The Best Films of 1922 According to Critics of the Time (and All of Them Are on Home Media!)

One thing I always find fascinating is to study the best films according to silent era critics and audiences and then compare their choices to what we like today. Are you ready to see which ten pictures from 1922 were voted best by the critics? The Film Daily Year Book has the list so let’s dive in!

And in alphabetical order the films are:

Blood and Sand

Rudolph Valentino had already been setting hearts aflutter in films set in Argentina and Algiers and he did the same with this drama of sunny Spain. And for those looking for a female equivalent, utterly Nita Naldi smoldered.

Available on DVD.

Grandma’s Boy

The lone comedy in the bunch, Harold Lloyd stars as a timid lad who nonetheless aspires to win the hand of Mildred Davis.

Available on DVD.

Nanook of the North

The iconic documentary with more than its share of controversy. We are still feeling its influence in non-fiction (non-fictionish?) filmmaking.

Available on DVD and Bluray.

Oliver Twist

Jackie Coogan and Lon Chaney in a Dickens adaptation? Yes, please!

Released on DVD. (This one is region 2 but the set is highly recommended, it’s all silent Dickens and a bargain.)

Orphans of the Storm

The Gish sisters being battered by the cruel winds of fate… in France! Again. Well, this time the French Revolution is on and they need to evade Madame Guillotine.

Available on DVD.

The Prisoner of Zenda

The original Ruritanian romance and Ramon Novarro’s breakout role, a rare villain part but his charm was unmistakable.

Read my review here.

Available on DVD.

Robin Hood

Douglas Fairbanks took his athletic prowess to Sherwood Forest and swashbuckler epics were never the same.

Available on DVD.

Smilin’ Through

Norma Talmadge’s tearjerker of a love that would not die. It was remade several times in the sound era.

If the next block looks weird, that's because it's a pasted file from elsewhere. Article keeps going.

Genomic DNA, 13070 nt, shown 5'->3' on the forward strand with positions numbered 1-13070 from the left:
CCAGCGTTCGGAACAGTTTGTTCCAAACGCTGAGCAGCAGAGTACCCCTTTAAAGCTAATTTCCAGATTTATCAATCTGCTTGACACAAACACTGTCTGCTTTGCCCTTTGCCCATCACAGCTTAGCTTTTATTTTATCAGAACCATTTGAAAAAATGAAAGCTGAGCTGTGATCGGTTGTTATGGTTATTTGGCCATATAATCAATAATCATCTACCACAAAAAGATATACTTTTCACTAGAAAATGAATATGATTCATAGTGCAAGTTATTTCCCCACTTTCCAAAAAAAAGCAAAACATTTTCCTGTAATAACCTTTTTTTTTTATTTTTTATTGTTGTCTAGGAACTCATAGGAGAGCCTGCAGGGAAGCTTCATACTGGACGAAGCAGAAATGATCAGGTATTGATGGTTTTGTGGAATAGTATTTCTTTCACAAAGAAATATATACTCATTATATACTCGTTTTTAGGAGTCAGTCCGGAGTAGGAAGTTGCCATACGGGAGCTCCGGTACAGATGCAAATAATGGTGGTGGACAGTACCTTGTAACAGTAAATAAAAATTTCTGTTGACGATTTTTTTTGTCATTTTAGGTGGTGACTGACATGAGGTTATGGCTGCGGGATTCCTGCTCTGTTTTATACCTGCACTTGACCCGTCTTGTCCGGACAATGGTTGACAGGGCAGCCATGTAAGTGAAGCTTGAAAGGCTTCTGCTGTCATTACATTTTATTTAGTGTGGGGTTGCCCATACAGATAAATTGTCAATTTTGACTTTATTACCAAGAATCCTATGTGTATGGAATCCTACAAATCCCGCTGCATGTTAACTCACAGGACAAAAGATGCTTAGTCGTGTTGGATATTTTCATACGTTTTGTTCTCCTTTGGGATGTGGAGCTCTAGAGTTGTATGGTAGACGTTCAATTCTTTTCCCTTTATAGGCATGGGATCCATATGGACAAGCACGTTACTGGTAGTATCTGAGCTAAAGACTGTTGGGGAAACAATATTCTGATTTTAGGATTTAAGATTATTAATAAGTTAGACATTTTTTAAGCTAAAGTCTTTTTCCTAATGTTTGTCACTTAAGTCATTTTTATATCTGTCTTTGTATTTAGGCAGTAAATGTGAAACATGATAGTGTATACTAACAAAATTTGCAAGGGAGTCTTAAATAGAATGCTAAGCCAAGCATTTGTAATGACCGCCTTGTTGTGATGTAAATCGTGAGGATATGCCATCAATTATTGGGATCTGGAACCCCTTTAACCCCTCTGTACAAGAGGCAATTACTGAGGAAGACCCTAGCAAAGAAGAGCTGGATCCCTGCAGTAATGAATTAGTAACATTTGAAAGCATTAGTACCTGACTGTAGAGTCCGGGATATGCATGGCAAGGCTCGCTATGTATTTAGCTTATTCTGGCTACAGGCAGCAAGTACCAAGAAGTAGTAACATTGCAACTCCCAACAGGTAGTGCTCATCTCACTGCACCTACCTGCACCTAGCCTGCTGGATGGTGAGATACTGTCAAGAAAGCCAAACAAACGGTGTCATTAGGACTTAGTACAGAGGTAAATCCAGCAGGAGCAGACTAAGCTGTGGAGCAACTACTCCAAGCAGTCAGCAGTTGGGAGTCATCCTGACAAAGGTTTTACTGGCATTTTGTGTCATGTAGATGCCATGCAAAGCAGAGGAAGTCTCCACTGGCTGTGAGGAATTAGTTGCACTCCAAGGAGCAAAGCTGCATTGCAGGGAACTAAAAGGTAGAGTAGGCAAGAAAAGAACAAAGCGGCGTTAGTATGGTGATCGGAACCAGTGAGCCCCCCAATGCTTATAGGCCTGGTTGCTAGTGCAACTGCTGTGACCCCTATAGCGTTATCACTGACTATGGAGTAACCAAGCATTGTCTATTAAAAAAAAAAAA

Available on DVD.

Tol’able David

My personal pick for the best of 1922, this is the story of a young man discovering himself, growing up and learning that Ernest Torrence throws a nasty punch. The climactic fight is famous for a reason.

Read my review here.

Available on DVD.

When Knighthood Was in Flower

The Marion Davies super-epic tells the story of King Henry VIII’s feisty little sister and her fight to marry her love.

Available on DVD and Bluray.

So, those are the films. Which pictures would you add? Which 1922 film is your favorite? Be sure to share!

P.S. Release dates in the silent era were a bit wonky so some of these titles may be generally considered 1921 or 1923 pictures.


  1. Shari Polikoff

    My favorites from this wonderful list would be Robin Hood and Grandma’s Boy. The latter is among those lesser-known Lloyd gems that get overshadowed by Safety Last and the like.

  2. Overseas Visitor

    Tol’able David is certainly great! Another good one would be Nosferatu, but I guess my favourite is Dr Mabuse. If one allows taking some liberties, then my clear choice would be Phantom Carriage, which had its US release in 1922.

    While I like several acting performances in Orphans of the Storm, it totally lacks the finesse which Rex Ingram achieved in Scaramouche. Both are Hollywood versions of the French revolution, so it’s natural to compare them.

    1. Fritzi Kramer

      Yes, the release dates were incredibly imprecise at this time so I am not particularly picky about them. The organizers of these lists had a problem with it themselves. I think Robin Hood ended up on the 1923 list as well because of oddities of release schedules. They had to write in a little explanation as to how the same movie could be in two years!

  3. Ben Rowe

    My personal faves of 1922 aren’t on the critics list, but they are Häxen, Benjamin Christensen’s documentary about witches, and Nosferatu, FW Murnau’s classic unauthorized Dracula adaptation.

  4. Joe Thompson

    There are many good movies on the list, but I will let my bias towards silent comedy show and pick. Grandma’s Boy. The Prisoner of Zenda is second.

  5. R.D. Stock

    Horror is one of my niche interests, so I would probably pick Haxan & Nosferatu as equal favorites of 1922. But for years, when I would show films to friends who didn’t share my love of it, first place would almost always be given to Tol’able David. Few could resist its human warmth & appeal & few movies better show the power, depth, & universality of silent film.

    Having long ago worn out my tape, some weeks ago I bought the Flicker Alley (Image) disc & have just watched it. It was like seeing this oft viewed favorite for the first time! Visual quality is excellent but the Robert Israel score is simply brilliant, worth listening to for its own sake. Thanks for recommending it.

    1. Jeff Molnar

      So cool we are reviewing films from the silent era!! Only have a few in my collection from ’22 so I can’t say what is best..they are all excellent and bring something to the table. Salome was very good . What about One Exciting Night with a young Henry Hull?

Comments are closed.